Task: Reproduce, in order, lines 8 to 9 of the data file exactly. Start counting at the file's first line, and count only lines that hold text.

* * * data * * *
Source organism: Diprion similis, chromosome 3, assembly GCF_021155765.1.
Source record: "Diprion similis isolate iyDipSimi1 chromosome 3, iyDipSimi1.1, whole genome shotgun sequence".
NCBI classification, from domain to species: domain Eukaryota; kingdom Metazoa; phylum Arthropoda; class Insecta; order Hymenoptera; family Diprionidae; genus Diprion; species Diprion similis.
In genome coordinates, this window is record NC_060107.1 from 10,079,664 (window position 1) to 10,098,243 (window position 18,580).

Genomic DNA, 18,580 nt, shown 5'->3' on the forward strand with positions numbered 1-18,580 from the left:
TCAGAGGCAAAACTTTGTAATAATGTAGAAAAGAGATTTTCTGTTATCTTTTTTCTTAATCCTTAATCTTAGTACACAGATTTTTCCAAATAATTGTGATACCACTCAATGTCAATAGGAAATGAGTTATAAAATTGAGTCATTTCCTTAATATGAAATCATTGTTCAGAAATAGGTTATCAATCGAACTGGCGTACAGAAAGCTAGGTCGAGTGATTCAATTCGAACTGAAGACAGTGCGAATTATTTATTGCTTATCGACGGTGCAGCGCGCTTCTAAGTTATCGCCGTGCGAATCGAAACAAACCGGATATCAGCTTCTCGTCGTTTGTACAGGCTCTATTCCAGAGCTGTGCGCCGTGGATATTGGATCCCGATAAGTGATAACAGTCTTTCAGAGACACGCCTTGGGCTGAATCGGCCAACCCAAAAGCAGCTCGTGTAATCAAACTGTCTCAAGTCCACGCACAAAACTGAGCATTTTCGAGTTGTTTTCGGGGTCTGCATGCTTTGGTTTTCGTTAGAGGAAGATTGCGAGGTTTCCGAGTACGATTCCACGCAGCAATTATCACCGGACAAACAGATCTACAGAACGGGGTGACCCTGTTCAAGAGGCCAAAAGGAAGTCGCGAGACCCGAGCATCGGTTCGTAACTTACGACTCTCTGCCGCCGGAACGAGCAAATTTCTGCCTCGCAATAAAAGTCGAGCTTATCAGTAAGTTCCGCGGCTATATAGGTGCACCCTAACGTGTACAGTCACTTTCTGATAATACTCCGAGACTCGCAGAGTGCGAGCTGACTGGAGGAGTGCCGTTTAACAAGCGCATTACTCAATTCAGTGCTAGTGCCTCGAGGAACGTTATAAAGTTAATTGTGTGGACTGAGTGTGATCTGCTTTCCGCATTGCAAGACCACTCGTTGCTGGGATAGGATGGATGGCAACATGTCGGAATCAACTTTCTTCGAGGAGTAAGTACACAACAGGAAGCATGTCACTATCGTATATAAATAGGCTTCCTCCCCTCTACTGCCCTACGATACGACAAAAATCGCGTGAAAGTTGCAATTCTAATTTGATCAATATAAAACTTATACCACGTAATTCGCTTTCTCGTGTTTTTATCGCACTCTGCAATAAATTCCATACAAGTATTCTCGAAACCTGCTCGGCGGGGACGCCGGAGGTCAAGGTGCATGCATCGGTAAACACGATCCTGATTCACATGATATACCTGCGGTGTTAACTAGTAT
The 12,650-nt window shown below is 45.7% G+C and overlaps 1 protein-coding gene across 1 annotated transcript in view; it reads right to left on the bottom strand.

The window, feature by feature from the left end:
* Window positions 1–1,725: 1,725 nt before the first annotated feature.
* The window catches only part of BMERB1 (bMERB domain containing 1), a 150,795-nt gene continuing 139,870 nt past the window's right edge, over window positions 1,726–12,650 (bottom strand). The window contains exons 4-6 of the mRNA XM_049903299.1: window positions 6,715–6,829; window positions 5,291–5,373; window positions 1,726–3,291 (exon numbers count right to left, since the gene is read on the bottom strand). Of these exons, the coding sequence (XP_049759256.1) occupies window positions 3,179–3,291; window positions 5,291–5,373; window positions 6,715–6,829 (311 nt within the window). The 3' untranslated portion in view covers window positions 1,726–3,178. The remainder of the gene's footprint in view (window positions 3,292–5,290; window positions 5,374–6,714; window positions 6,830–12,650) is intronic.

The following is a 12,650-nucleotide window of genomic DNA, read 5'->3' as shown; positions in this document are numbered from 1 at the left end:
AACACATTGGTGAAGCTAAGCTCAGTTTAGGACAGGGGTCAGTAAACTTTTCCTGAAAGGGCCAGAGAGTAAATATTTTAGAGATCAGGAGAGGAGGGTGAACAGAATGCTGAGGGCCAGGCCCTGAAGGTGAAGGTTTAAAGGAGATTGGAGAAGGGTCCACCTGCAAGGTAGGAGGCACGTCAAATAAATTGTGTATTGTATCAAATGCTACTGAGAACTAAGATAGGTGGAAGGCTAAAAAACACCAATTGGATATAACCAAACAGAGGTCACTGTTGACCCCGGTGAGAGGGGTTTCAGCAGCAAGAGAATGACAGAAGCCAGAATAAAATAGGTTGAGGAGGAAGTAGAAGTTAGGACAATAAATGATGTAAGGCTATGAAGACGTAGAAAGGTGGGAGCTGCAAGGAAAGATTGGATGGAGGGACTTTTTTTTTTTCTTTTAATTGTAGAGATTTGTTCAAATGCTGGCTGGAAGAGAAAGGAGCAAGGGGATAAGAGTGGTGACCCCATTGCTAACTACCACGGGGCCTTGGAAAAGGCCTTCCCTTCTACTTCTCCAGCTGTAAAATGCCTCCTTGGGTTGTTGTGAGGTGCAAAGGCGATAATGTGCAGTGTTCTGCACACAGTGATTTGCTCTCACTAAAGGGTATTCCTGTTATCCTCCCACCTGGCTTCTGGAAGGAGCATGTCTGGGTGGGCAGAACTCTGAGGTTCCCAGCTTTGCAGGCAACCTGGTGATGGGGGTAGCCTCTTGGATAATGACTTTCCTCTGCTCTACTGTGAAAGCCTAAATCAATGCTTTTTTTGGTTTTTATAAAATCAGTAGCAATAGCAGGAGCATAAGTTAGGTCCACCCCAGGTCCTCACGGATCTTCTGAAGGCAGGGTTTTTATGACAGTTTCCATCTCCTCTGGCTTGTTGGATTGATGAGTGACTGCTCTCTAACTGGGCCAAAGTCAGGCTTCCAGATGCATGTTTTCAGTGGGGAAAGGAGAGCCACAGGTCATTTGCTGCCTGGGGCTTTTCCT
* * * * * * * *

The window, feature by feature from the left end:
* Window positions 1–1,725: 1,725 nt before the first annotated feature.